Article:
Almost a year and a half later, the first shots of the Civil War were fired at Fort Sumter. Battles over the incomplete fort and nearby Fort Moultrie would continue throughout the War Between the States. In the meantime, Castle Pinckney was used as a prisoner of war camp for captured Union soldiers.
When Charleston was captured by Union forces in 1865, Castle Pinckney was abandoned and returned to federal control.
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Castle Pinckney National Monument
From 1876 until 1917, Castle Pinckney was used as a lighthouse for ships traveling into Charleston Harbor. In 1924, President Calvin Coolidge designated the site as Castle Pinckney National Monument. It was placed under the care of the National Park Service, a new bureau of the Department of the Interior created just a few years prior.
But the National Park Service’s focus was on creating new national parks in the American West. The bureau held onto the national monument for over a decade without making any improvements or offering access to the island. By 1936, the NPS began an effort to sell Castle Pinckney.
In 1954, an act of Congress abolished Castle Pinckney National Monument.
US Army Corps of Engineers
After the national monument was abolished, the deed to Castle Pinckney was transferred from the National Park Service to the US Army Corps of Engineers. The corps planned to use the aging masonry fort as a storage depot for military vessels patrolling nearby waters.
But it was rarely used, and less than a year later, the Corps of Engineers decided they did not want Castle Pinckney, either.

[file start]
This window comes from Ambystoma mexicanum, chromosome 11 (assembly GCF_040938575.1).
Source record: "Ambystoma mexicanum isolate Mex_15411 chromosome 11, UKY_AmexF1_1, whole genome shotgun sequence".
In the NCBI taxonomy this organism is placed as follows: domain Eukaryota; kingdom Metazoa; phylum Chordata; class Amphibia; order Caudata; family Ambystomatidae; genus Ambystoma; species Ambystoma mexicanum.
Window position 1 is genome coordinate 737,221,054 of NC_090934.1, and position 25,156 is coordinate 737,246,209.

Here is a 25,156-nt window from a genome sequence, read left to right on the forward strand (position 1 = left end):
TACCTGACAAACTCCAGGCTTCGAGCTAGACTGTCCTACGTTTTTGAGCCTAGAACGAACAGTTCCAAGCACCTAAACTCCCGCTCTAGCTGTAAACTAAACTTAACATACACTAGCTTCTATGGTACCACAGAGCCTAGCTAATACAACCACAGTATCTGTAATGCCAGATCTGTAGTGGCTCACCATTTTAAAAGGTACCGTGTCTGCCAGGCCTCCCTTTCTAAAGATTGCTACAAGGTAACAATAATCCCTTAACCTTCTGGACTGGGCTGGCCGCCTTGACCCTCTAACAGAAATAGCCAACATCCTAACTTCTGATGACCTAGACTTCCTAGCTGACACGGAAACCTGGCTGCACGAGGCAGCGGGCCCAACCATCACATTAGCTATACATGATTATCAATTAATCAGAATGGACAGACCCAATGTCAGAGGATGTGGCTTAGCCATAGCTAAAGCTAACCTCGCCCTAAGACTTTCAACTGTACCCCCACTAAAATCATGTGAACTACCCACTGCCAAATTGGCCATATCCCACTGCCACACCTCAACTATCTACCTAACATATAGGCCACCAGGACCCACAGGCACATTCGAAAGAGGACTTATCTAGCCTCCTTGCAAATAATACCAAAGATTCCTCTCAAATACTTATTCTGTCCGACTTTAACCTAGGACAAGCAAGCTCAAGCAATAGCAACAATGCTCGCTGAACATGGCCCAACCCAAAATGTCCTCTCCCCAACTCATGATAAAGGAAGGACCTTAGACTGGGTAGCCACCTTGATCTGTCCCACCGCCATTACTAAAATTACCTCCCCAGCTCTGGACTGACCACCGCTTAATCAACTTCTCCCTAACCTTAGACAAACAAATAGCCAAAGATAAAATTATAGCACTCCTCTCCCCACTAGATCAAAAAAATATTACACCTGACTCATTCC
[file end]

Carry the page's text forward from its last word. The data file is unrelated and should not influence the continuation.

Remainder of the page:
South Carolina State Ports Authority
In 1957, the South Carolina State Ports Authority purchased Shutes Folly, including Castle Pinckney. The SCSPA planned to use the island as a spoil area for dumping dredged material from the Cooper River – they had no interest in Castle Pinckney whatsoever.
In 1967, a fire destroyed all the wooden buildings inside Castle Pinckney. The SCSPA simply let the ruins lie with no interest in the fort. Like the Phoenix of mythology, life came out of the ruins as hundreds of brown pelicans made the castle their home.
The SCSPA placed warning signs around the small island. Visiting was strictly prohibited, even if you arrived with your own boat or kayak. The historic castle was off-limits.
Sons of Confederate Veterans
In 2011, the South Carolina State Ports Authority sold Castle Pinckney to the Sons of Confederate Veterans for $10. A stipulation of the sale allowed access to the fort for members of the SCV – and only those members.
The Castle Pinckney Historical Preservation Society was founded in Charleston two years later. The non-profit organization’s mission was to raise funds for the preservation of the historic fort. Although efforts continue, the historic Castle Pinckney is still off-limits to any non-members of the SCV, and no preservation work has been completed.
The best way to see the fort is to visit Fort Sumter. The boat ride from Liberty Square to the Civil War-era fort passes close enough to Shute’s Folly to see the brown pelicans and get a good look at the ruins of the fort.